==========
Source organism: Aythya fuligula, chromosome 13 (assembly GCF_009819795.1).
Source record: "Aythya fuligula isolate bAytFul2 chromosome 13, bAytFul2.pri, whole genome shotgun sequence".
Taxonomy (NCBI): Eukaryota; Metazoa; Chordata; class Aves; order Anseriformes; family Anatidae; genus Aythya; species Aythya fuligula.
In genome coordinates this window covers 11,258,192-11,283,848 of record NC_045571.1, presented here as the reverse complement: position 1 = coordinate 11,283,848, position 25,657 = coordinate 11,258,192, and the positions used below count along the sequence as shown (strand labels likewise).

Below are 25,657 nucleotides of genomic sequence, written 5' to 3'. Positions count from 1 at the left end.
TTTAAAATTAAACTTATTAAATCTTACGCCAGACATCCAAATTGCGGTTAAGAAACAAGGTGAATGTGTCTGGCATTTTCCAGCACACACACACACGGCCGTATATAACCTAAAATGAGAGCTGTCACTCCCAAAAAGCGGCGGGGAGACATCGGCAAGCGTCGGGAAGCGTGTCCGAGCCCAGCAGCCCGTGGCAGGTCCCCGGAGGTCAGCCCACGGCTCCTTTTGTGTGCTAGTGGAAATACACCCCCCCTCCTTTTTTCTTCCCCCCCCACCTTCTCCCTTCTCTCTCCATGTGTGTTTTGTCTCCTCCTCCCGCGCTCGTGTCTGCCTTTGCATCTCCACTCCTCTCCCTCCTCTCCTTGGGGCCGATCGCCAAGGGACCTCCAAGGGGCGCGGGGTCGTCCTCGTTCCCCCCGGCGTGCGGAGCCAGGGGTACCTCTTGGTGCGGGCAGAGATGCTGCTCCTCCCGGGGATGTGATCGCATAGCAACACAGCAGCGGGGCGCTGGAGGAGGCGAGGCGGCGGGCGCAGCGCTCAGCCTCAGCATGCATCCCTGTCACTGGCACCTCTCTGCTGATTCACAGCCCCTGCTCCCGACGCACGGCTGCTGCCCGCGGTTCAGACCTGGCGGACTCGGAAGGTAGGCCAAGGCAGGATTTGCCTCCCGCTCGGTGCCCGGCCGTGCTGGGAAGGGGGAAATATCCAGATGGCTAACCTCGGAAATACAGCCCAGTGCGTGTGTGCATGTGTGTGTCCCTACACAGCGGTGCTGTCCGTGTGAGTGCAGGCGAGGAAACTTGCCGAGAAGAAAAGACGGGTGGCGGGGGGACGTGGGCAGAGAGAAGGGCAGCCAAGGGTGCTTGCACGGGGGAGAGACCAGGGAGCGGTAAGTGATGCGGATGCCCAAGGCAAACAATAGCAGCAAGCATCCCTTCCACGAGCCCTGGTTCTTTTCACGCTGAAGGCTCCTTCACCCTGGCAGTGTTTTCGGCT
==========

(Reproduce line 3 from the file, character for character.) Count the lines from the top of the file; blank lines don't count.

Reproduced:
Taxonomy (NCBI): Eukaryota; Metazoa; Chordata; class Aves; order Anseriformes; family Anatidae; genus Aythya; species Aythya fuligula.